AS the Aberdeen train pulled into Queen Street station I prepared to disembark.
Standing by the door I heard an anguished cry from inside the toilet, the gist of which was: "I'm an oilman, get me out of here!" The sentiment, however, was expressed in language that in a family newspaper may best be described as fruity. Eventually, the toilet's occupant – a young man so inebriated he fell backwards when he pulled on his rucksack – was released by the guard, whom he thanked profusely and profanely. It was this, rather than his drunkenness, which shocked other passengers and me, his inability to utter a sentence without the use of a pungent swear word.
He is not alone. Sometimes, when the urge takes me, I eavesdrop on conversations. I choose my targets carefully, preferring folk who, to all outward appearances, look as upright as a Bible basher. Invariably, I am not disappointed, as out of their mouths tumble words that bear no repeating here. Nor is this phenomenon gender specific. Women, young and old, are not immune to this oral pollution, this verbal equivalent of fly-tipping. When it comes to cussing, it seems, it is a free for all. It is a pox that everyone –or almost everyone – has.
One such is Lionel Asbo, the eponymous hero of Martin Amis's new novel, which is sub-titled "state of England". Mr Asbo is the kind of chap we all recognise. He is thick and thuggish with contempt for learning and a love of dangerous dogs. He drinks and takes drugs. He doesn't speak so much as communicate. His English is largely phonetic. Of course he swears but rather less than one imagines someone like him would. What is clear, though, is that his moral degeneracy and the fact that he had "no consciousness of others" is all of a piece. The way he speaks is, in Amis's view, how much of England speaks, in a manner that is closer to pit bulls than human beings. This version of English is not a language but a sound and not a sweet one.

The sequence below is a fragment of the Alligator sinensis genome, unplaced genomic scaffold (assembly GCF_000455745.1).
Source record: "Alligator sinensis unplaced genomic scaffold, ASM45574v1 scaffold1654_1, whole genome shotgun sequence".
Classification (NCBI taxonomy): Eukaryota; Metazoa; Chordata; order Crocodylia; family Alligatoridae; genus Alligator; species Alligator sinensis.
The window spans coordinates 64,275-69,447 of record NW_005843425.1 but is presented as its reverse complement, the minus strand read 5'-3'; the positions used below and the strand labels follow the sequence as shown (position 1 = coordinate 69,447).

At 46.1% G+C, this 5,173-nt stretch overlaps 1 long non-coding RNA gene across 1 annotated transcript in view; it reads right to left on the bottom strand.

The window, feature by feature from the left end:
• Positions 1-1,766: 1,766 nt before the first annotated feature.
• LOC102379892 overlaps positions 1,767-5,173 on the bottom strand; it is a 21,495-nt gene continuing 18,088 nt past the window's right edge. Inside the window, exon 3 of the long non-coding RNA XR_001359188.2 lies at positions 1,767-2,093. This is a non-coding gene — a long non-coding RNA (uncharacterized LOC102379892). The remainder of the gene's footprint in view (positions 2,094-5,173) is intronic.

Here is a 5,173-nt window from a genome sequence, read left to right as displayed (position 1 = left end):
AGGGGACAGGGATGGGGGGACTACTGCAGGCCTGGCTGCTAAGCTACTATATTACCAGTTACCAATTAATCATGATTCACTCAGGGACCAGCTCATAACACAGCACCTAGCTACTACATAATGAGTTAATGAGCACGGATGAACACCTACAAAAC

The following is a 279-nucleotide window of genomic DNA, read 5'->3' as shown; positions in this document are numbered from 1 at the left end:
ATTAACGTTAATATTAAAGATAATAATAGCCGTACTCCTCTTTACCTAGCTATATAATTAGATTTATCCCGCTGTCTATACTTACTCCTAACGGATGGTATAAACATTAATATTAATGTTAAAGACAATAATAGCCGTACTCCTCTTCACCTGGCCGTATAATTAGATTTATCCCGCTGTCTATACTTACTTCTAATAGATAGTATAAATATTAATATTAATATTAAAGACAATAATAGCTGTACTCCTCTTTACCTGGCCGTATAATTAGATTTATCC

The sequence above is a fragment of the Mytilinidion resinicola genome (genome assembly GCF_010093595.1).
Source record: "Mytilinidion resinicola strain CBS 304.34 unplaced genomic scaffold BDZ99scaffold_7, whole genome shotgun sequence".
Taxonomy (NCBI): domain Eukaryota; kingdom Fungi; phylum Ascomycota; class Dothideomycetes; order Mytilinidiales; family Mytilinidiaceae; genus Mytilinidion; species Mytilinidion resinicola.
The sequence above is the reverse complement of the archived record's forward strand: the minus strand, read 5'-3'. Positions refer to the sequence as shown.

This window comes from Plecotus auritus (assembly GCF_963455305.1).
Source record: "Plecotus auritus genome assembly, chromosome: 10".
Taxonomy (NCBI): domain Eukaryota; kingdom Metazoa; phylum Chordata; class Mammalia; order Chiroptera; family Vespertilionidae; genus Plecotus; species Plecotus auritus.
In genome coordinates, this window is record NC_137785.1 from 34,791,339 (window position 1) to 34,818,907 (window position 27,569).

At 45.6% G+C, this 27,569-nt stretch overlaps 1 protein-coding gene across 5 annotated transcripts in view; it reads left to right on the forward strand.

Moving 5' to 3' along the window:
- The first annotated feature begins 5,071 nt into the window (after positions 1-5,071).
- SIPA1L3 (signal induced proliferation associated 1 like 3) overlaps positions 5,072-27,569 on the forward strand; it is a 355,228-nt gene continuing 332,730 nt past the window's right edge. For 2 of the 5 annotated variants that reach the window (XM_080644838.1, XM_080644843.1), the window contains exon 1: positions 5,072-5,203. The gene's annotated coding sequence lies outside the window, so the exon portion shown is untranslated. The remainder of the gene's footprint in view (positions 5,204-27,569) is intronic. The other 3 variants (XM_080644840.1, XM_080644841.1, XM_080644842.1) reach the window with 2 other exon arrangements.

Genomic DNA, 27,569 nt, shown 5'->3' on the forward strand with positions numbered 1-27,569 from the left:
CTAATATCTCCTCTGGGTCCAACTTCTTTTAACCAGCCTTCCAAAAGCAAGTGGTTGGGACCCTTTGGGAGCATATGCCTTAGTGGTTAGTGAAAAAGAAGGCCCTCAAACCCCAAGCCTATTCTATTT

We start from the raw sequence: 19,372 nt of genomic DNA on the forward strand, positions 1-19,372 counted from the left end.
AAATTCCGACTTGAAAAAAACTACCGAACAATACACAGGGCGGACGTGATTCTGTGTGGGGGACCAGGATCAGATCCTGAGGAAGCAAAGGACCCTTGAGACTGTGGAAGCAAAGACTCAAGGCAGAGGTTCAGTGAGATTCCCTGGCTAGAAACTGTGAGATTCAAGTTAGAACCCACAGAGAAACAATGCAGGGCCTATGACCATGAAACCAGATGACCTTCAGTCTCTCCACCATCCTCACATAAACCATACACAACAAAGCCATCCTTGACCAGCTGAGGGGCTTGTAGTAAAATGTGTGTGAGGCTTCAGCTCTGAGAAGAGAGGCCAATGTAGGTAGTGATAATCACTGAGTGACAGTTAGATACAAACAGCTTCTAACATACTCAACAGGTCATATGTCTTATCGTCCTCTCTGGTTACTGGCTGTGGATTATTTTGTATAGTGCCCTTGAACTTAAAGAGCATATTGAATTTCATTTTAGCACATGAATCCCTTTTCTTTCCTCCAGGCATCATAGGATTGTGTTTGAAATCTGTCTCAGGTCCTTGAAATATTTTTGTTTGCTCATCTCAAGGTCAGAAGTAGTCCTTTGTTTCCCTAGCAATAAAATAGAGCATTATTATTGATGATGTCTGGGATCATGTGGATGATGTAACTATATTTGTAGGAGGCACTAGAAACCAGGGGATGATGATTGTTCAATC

Amis's novel is a satire and as such we must accept a degree of hyperbole. Having said that, the more I read of it the more convinced I was of its authenticity. Nor, let's be clear, is there a Rizla-paper of a difference between Mr Asbo and his Scottish counterparts. Indeed, if anything I'd say our employment of what used quaintly to be called bad language is more contagious and common. Hereabouts it is endemic, accepted, the norm, a sign of a society that has lost its grip, whose standards have precipitously fallen, in which uncouthness has replaced civility. It seems that because everyone swears it is deemed acceptable. It is as hard to find a non-swearer as it is a vegan.
No profession is immune from this, my own included, as those who attended the National Theatre of Scotland's recent production of The Enquirer will attest. How true to life this portrait of the modern newspaper industry was is debateable. What few would deny, however, is that within newspapers are those who, like the aforementioned drunk, cannot speak without swearing. Some say it is evidence of a macho culture, others of a stunted vocabulary, others still conclusive proof of Tourette's Syndrome. What I will say is that some of the best swearers I have ever come across have worked in newspapers, one being the editor of a national broadsheet whose repertoire was Shakespearian in its inventiveness.
We know, too, that politicians make Olympian swearers. Flies-on-the-wall during Tony Blair's reign in Downing Street report that the air was often blue when the Prime Minister and his Chancellor locked horns. Moreover, a call from Alastair Campbell was invariably punctuated with words the BBC would bleep out even after the watershed. Ironically, these were the same people who despaired over loutish behaviour and yobbish attitudes about which they were always promising to do something. It would appear, like Lionel Asbo, they were oblivious to the effect they were having. But what exactly was that? It's obvious. The more commonplace swearing is the less effing impact it has.
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